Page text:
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October 24, 1986

G. & T. TERMINAL PACKAGING CO., INC., and Anthony Spinale

The opinion of the court was delivered by: LECHNER

 Plaintiffs are engaged in the business of shipping agricultural goods by railroad. They commenced this action in 1984 seeking recovery of allegedly discriminatory rates paid by plaintiffs to defendant railroad company, and an injunction against future discriminatory rates. Judge Ackerman has previously dismissed all counts of the complaint except those alleging a common law cause of action against defendant. *fn1" Presently two motions are before the Court: (1) defendant's motion to dismiss the remaining common law claim and (2) plaintiffs' motion to restore two counts of the complaint asserting that defendant's allegedly discriminatory rates were designed to unlawfully inhibit plaintiffs from pursuing legal remedies for shipped goods lost or damaged by defendant railroad company.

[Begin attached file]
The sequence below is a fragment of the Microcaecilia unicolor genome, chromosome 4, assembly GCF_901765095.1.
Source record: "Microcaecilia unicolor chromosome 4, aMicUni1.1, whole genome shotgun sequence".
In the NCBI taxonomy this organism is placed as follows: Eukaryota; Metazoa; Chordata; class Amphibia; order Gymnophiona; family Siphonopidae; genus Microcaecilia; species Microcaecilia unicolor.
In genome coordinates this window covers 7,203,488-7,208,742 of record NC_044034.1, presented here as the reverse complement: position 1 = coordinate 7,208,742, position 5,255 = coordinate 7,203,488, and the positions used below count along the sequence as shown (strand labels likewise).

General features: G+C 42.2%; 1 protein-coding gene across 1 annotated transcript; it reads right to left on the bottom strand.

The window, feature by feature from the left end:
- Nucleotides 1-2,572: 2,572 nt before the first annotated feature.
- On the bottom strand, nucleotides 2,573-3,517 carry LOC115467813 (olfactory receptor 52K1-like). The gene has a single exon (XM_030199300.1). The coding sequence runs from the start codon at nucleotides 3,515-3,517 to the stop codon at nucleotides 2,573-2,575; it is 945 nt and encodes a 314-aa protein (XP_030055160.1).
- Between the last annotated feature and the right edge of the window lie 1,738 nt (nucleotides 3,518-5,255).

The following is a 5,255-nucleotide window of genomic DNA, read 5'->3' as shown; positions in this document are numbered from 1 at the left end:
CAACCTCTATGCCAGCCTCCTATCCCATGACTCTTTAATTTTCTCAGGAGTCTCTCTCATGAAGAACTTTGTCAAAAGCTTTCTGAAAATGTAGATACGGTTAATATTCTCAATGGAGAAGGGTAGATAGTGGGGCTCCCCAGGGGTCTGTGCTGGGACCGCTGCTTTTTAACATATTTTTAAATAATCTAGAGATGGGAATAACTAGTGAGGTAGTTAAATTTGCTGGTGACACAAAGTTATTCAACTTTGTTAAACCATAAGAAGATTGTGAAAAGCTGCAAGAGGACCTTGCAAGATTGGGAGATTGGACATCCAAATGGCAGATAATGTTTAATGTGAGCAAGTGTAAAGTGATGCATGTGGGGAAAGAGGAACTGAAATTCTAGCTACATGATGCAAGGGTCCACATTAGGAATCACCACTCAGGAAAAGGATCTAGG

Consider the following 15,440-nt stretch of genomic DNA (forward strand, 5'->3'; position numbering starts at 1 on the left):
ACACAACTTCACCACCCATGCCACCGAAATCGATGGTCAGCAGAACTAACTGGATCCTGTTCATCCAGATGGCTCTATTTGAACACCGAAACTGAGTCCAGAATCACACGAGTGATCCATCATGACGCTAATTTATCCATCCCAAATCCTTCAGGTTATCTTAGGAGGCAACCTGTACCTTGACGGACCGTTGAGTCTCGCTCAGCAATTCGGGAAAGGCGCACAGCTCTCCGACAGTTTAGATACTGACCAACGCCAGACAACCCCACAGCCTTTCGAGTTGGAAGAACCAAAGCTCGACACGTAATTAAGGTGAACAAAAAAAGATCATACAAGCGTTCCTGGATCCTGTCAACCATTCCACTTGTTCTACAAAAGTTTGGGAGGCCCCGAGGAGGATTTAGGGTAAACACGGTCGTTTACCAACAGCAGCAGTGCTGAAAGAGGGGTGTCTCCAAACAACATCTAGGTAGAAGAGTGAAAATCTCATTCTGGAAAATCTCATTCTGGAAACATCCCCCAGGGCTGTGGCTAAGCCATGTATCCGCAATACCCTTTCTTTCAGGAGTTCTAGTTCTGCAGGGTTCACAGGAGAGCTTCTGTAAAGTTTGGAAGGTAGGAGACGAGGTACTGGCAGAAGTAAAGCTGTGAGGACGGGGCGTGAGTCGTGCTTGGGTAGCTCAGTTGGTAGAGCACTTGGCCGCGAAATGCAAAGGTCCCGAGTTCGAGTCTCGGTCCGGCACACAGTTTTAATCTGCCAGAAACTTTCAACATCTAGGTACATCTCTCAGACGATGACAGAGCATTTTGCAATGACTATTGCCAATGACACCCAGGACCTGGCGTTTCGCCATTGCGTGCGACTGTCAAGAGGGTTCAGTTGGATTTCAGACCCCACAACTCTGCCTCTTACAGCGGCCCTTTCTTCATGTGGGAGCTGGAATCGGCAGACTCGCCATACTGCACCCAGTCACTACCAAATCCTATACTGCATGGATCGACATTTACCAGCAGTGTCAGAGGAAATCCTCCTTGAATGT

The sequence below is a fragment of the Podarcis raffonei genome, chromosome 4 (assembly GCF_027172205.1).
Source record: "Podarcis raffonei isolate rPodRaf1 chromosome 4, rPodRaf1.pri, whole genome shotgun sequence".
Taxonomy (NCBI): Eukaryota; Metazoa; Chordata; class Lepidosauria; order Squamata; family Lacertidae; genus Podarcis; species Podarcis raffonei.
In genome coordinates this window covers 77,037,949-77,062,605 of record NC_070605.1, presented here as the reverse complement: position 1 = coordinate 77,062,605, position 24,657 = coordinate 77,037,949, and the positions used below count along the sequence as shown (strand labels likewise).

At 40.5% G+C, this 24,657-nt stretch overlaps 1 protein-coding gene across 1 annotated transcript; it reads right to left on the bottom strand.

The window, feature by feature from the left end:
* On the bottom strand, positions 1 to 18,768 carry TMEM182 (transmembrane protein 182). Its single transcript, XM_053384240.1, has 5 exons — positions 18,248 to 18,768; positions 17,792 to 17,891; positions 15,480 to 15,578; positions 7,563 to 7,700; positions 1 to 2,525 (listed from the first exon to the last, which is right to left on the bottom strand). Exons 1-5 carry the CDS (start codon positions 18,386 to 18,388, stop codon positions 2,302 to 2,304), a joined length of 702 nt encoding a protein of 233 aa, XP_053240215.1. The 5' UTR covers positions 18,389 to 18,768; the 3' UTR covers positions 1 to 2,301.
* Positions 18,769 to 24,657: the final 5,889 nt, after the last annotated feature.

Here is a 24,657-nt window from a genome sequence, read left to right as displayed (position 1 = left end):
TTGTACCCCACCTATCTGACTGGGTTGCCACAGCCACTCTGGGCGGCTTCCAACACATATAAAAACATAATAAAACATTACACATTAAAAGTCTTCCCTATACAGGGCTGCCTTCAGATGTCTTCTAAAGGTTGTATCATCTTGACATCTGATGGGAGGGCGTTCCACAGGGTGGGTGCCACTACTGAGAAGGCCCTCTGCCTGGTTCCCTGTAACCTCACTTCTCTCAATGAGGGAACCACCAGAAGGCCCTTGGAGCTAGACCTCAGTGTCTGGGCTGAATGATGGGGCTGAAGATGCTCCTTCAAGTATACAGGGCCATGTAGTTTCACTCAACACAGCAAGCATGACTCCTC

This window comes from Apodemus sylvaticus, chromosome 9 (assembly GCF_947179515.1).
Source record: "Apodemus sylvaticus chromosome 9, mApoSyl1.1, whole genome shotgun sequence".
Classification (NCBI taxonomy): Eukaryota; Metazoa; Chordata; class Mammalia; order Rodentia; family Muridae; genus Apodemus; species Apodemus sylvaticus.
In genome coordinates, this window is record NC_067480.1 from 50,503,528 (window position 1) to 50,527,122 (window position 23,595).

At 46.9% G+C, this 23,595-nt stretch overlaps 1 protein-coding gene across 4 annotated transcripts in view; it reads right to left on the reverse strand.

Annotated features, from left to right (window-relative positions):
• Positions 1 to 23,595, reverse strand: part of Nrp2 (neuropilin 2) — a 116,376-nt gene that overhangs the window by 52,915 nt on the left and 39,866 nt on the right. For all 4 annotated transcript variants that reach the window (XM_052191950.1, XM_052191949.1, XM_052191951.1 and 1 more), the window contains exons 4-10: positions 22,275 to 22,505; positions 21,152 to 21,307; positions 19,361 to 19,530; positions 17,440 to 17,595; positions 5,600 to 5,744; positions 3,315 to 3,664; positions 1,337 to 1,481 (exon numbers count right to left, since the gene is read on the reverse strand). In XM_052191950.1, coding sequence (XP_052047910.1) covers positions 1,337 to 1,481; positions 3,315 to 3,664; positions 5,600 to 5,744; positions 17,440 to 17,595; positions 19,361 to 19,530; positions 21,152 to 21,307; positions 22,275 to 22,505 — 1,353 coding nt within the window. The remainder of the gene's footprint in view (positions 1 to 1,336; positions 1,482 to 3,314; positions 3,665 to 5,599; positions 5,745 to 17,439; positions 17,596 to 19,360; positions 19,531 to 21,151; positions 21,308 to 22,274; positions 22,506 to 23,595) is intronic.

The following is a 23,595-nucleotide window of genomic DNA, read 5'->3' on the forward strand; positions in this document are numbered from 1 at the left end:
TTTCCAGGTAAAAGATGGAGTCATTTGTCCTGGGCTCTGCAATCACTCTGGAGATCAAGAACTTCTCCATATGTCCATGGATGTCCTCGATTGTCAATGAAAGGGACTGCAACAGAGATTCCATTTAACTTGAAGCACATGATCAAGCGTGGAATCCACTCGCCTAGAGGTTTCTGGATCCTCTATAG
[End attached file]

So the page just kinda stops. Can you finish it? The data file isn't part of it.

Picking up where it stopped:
G. & T. Terminal Packaging Co, Inc. ("G & T") is a New York corporation engaged in the business of shipping potatoes from the west coast to the New York City area. Anthony Spinale ("Spinale") is President and sole stockholder of G & T. Consolidated Rail Corporation ("Conrail") is a Pennsylvania corporation engaged in the railroad business.